'The PhD project was just what I was after...'
PhD in Biochemistry
Postdoctoral Fellow, Eindhoven University of Technology, The Netherlands
Her fascination for science led Amy to study her PhD at UC after growing up in North Canterbury. She says what drew her in was ‘how mind-boggling and wonderful it is that seemingly lifeless chemical and molecular exchanges can come together to form living organisms.’
Amy started at UC by studying a Mathematics course through the STAR programme while still a high school student at Christchurch Girls’ High School. She then travelled to the UK to complete her undergraduate degree at the University of Cambridge.
Returning to UC to do her PhD in Biochemistry was an easy decision.
‘The PhD project was just what I was after: interdisciplinary, cutting-edge, and involving structural techniques that I wanted to learn,’ she says.
One of her supervisors, Professor Juliet Gerrard, helped convince her that studying her PhD within the Biomolecular Interaction Centre (BIC) was the right place to be.
‘This PhD at UC with Prof. Gerrard was really fun and also enabled me to travel around the world for research as well as conferences, which have been life changing! In fact, the travels led me to an exciting postdoctoral fellowship in the Netherlands.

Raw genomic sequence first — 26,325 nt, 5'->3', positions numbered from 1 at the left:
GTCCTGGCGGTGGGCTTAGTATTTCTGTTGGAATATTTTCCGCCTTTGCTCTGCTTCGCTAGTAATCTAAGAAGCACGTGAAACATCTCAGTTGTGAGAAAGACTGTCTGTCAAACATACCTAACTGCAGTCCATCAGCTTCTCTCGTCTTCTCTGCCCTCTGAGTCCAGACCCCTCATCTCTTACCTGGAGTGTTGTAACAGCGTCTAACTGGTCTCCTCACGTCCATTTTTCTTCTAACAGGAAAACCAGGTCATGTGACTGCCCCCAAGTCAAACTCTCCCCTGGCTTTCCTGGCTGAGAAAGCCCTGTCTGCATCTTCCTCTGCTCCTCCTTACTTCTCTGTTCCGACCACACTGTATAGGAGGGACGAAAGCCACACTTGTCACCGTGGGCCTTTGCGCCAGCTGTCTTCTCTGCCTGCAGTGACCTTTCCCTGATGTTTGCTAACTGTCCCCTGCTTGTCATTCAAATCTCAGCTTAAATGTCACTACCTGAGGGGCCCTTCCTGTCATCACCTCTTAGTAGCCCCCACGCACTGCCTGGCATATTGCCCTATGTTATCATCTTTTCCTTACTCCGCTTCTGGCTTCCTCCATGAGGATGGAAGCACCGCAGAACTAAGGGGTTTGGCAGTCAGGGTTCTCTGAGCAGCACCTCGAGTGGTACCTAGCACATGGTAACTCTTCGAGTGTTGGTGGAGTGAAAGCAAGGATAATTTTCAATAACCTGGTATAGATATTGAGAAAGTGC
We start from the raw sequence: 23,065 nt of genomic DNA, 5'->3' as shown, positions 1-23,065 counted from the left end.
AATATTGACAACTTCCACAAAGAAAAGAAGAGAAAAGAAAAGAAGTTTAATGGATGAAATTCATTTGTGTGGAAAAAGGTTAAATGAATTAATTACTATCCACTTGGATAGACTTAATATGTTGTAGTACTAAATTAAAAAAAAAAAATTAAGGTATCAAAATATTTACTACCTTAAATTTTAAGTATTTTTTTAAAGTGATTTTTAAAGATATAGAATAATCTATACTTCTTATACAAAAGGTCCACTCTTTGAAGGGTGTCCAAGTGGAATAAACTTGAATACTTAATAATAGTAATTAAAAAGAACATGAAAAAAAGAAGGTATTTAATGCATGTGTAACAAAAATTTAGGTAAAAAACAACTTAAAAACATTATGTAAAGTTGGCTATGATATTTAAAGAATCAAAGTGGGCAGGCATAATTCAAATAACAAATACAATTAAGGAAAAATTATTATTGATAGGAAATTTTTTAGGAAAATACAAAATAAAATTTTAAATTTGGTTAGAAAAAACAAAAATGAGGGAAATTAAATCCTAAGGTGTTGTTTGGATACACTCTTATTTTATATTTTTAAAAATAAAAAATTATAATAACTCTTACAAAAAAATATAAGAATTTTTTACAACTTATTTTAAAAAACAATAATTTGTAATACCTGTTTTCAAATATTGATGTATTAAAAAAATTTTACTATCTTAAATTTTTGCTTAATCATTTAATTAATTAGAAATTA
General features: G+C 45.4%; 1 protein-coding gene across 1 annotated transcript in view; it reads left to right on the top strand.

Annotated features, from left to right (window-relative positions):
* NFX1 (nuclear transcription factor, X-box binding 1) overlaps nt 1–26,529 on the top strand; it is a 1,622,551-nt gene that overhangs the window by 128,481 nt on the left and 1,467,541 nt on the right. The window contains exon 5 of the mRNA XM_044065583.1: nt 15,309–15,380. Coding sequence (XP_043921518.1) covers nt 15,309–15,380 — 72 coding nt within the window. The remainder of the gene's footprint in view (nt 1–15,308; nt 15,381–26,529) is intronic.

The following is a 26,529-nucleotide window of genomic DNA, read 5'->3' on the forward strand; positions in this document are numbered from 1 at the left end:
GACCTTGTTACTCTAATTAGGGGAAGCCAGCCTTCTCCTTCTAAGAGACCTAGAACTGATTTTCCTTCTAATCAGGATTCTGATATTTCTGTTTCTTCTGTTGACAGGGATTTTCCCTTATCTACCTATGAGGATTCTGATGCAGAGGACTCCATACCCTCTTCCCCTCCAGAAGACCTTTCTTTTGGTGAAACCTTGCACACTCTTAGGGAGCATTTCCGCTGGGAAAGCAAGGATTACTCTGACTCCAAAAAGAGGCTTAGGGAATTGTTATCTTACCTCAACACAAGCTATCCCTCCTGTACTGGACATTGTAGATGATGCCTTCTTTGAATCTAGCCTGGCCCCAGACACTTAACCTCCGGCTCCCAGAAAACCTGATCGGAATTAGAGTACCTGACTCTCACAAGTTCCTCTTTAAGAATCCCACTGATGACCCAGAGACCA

‘Being in an interconnected scientific community, such as BIC, made for easy collaborations and enabled me to seek advice from those with diverse scientific expertise.’
The facilities available through BIC, including a new analytical centrifuge, were also a factor.
‘Structural biology, which formed part of my PhD project, allowed for the study of some minute biological details,’ she says. ‘Evolved molecular interactions of biological systems can be exploited to generate novel materials for applications outside of the cell; this process is called “nanobiotechnology”, and it was a privilege for me to be part of this exciting, emerging field.’
She found the support of her fellow postgraduate students and her supervisor invaluable.
‘They also made the whole experience a lot of fun! Every day I learnt something new and that is what made the project so rewarding.’
Now that her PhD is completed, Amy is continuing with her work in nanobiotechnology with the aim of creating artificial cells, under a research group led by Professor Jan Van Hest at the Eindhoven University of Technology. The experience gained in her PhD combining lab work with reading and writing research will set her up well in her career.
She recommends students who are interested in Biological Sciences learn more about all the varied areas they can focus on while still an undergraduate student. Her advice is to ‘volunteer or do summer internships during your holidays so that when you finish your degree you will know which area you want to specialise in.’